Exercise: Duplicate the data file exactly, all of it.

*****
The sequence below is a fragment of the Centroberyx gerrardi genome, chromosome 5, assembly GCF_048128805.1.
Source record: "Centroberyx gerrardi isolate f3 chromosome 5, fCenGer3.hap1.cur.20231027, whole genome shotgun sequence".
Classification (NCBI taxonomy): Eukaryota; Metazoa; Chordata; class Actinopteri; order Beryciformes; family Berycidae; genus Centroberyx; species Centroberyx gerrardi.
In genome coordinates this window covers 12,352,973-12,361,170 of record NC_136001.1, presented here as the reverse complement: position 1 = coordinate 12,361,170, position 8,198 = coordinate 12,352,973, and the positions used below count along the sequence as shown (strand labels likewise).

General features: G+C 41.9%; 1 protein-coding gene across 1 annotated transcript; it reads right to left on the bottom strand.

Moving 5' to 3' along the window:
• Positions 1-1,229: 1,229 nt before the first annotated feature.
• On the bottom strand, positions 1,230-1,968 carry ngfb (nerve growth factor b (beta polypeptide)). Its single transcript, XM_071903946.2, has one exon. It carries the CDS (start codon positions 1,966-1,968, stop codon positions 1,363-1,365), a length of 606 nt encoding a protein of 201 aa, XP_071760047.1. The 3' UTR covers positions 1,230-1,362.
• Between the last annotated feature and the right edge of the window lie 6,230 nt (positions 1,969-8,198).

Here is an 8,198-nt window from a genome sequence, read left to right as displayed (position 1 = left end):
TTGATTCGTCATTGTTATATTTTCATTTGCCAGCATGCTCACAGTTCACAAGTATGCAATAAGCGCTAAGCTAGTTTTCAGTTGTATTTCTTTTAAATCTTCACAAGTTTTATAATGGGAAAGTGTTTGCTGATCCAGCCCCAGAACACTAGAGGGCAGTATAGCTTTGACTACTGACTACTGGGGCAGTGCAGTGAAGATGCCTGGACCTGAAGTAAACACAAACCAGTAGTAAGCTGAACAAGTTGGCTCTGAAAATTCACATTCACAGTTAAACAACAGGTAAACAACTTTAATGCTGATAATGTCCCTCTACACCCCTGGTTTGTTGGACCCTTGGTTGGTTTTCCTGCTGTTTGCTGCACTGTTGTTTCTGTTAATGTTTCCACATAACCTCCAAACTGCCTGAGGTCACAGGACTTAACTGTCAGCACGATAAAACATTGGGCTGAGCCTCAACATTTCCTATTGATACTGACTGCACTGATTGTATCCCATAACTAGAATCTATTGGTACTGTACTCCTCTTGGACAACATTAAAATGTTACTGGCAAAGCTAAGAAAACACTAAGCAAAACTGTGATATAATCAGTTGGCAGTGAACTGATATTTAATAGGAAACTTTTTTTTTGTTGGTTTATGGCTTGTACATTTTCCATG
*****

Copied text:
The sequence below is a fragment of the Centroberyx gerrardi genome, chromosome 5, assembly GCF_048128805.1.
Source record: "Centroberyx gerrardi isolate f3 chromosome 5, fCenGer3.hap1.cur.20231027, whole genome shotgun sequence".
Classification (NCBI taxonomy): Eukaryota; Metazoa; Chordata; class Actinopteri; order Beryciformes; family Berycidae; genus Centroberyx; species Centroberyx gerrardi.
In genome coordinates this window covers 12,352,973-12,361,170 of record NC_136001.1, presented here as the reverse complement: position 1 = coordinate 12,361,170, position 8,198 = coordinate 12,352,973, and the positions used below count along the sequence as shown (strand labels likewise).

General features: G+C 41.9%; 1 protein-coding gene across 1 annotated transcript; it reads right to left on the bottom strand.

Moving 5' to 3' along the window:
• Positions 1-1,229: 1,229 nt before the first annotated feature.
• On the bottom strand, positions 1,230-1,968 carry ngfb (nerve growth factor b (beta polypeptide)). Its single transcript, XM_071903946.2, has one exon. It carries the CDS (start codon positions 1,966-1,968, stop codon positions 1,363-1,365), a length of 606 nt encoding a protein of 201 aa, XP_071760047.1. The 3' UTR covers positions 1,230-1,362.
• Between the last annotated feature and the right edge of the window lie 6,230 nt (positions 1,969-8,198).

Here is an 8,198-nt window from a genome sequence, read left to right as displayed (position 1 = left end):
TTGATTCGTCATTGTTATATTTTCATTTGCCAGCATGCTCACAGTTCACAAGTATGCAATAAGCGCTAAGCTAGTTTTCAGTTGTATTTCTTTTAAATCTTCACAAGTTTTATAATGGGAAAGTGTTTGCTGATCCAGCCCCAGAACACTAGAGGGCAGTATAGCTTTGACTACTGACTACTGGGGCAGTGCAGTGAAGATGCCTGGACCTGAAGTAAACACAAACCAGTAGTAAGCTGAACAAGTTGGCTCTGAAAATTCACATTCACAGTTAAACAACAGGTAAACAACTTTAATGCTGATAATGTCCCTCTACACCCCTGGTTTGTTGGACCCTTGGTTGGTTTTCCTGCTGTTTGCTGCACTGTTGTTTCTGTTAATGTTTCCACATAACCTCCAAACTGCCTGAGGTCACAGGACTTAACTGTCAGCACGATAAAACATTGGGCTGAGCCTCAACATTTCCTATTGATACTGACTGCACTGATTGTATCCCATAACTAGAATCTATTGGTACTGTACTCCTCTTGGACAACATTAAAATGTTACTGGCAAAGCTAAGAAAACACTAAGCAAAACTGTGATATAATCAGTTGGCAGTGAACTGATATTTAATAGGAAACTTTTTTTTTGTTGGTTTATGGCTTGTACATTTTCCATG